Understanding Ethanol Byproducts
NDSU Animal and Range Sciences Department
The ethanol industry is growing rapidly as demand for renewable fuels increases. This trend is especially noticeable in the northern and western areas of the Corn Belt (Iowa, Nebraska, Minnesota and South Dakota). Consequently, availability of byproducts from ethanol production is increasing as well.
In general, most grain or oilseed processing is intended to extract either starch or oil. In ethanol production, the goal is to turn corn starch into fuel grade alcohol (ethanol). Knowing what the processor wants to extract is the first step in understanding what the resulting byproduct should consist of from a nutritional standpoint. In most cases, processors are extracting starch or oil and the remaining materials (generally fiber, protein and minerals) are usually more concentrated in the byproduct than they are in the original grain or oilseed.
Distiller’s grains are byproducts of the corn dry milling industry. As the name implies, corn is dry milled or hammer milled prior to the addition of water. The proper name for this byproduct in the AAFCO (Association of American Feed Control Officials) handbook is corn distiller’s dried grains plus solubles, but in most cases, it is simply referred to as dried distiller’s grains or distiller’s grains. Corn is by far the most common cereal grain feedstock used in ethanol production. It is important to note that plants that use wheat, barley or other cereal grains will produce different byproducts.
In the ethanol production process, corn is ground, mixed with yeast and enzymes, and the resulting fermentation process produces ethanol from the corn starch. The mixture is distilled to remove the ethanol. The remaining mixture is centrifuged to separate the mash from the solubles. Some of the moisture in the remaining liquid byproduct is removed by heating to create condensed distiller’s solubles. This is added back to the mash to produce distiller’s grains plus solubles. This product can then be marketed as a wet byproduct (wet distiller’s grain plus solubles — generally referred to as wet distiller’s grains) or it can be dried to produce dried distiller’s grains plus solubles. This byproduct contains unfermented corn proteins, corn oil, spent yeast cells, fermentation byproducts and some soluble proteins that result from the fermentation process.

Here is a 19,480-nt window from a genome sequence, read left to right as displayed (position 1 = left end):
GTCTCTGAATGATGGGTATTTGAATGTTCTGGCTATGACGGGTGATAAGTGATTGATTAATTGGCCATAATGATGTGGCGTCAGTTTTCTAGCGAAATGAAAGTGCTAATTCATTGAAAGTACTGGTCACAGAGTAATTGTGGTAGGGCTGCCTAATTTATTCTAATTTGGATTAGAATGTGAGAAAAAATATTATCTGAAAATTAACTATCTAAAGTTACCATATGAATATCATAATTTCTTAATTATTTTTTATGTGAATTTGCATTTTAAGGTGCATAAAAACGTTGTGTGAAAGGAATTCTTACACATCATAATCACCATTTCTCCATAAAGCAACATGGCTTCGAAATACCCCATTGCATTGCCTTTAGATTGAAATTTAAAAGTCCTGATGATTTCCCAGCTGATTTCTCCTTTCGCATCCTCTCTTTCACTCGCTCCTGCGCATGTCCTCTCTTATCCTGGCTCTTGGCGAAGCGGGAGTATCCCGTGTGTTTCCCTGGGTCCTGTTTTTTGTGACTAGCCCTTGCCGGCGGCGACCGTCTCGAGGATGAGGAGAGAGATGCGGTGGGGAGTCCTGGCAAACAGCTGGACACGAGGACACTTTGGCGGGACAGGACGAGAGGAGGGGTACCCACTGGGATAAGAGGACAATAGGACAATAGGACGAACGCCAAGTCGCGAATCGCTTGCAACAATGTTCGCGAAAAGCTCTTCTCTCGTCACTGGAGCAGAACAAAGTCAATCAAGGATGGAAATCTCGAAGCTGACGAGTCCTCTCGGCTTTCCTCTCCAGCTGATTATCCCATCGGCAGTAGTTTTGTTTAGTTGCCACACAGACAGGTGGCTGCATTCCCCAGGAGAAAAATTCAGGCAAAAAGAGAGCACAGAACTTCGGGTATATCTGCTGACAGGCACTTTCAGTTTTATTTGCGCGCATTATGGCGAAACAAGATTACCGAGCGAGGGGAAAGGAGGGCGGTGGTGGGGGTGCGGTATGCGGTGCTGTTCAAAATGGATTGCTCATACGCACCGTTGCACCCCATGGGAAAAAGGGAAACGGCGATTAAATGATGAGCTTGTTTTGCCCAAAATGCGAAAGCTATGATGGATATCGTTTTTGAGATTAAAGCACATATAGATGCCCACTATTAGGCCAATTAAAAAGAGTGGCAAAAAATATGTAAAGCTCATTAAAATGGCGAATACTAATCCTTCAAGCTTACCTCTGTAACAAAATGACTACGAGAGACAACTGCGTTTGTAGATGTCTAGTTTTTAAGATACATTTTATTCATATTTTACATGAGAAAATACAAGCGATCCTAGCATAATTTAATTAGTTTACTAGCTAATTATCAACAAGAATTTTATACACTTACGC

Dried distiller’s grains can be difficult to pellet due to fat content. Distiller’s grains also contain high levels of phosphorus and sulfur. When fed to cattle, high sulfur levels can cause polioencephalomalacia (commonly called ‘polio’) and high phosphorus levels can pose manure management challenges. Nevertheless, distiller’s grains can be incorporated into a wide variety of beef cattle diets. For more information, download the Ethanol Coproduct Fact Sheet PDF.
Cattlemen on Capitol Hill
More than 400 cattle producers from across the country have been in Washington, D.C., this week for the cattle industry’s 2006 Spring Legislative Conference on Capitol Hill, March 27-31.
Members of the National Cattlemen’s Beef Association (NCBA) and Public Lands Council (PLC) are meeting with members of Congress and key agency officials on a host of cattle industry priority issues including: tax reform, property rights, environmental law, food safety regulations and animal health issues.
“This is our most important meeting of the year dealing with policy issues,” says Mike John, Missouri cattleman and NCBA president. “It’s important for our nation’s ranchers to participate in the political process and communicate to our policymakers about what’s important to them. These officials value our feedback and we appreciate them taking time out of their busy schedules to connect with the cattlemen from their home states.”
Farm Bill Forum Summaries Available Online
The U.S. Department of Agriculture (USDA) has completed a summary of the public comments submitted verbally and in writing during USDA's Farm Bill Forum listening tour. The summaries will serve as a basis for USDA policy review and analysis in preparation for the 2007 farm bill.
U.S. Agriculture Secretary Mike Johanns says that the next step for USDA in preparing for the 2007 farm bill is to glean from these summary documents a number of themes that warrant further analysis. The analysis of each theme will be led by USDA Chief Economist Keith Collins.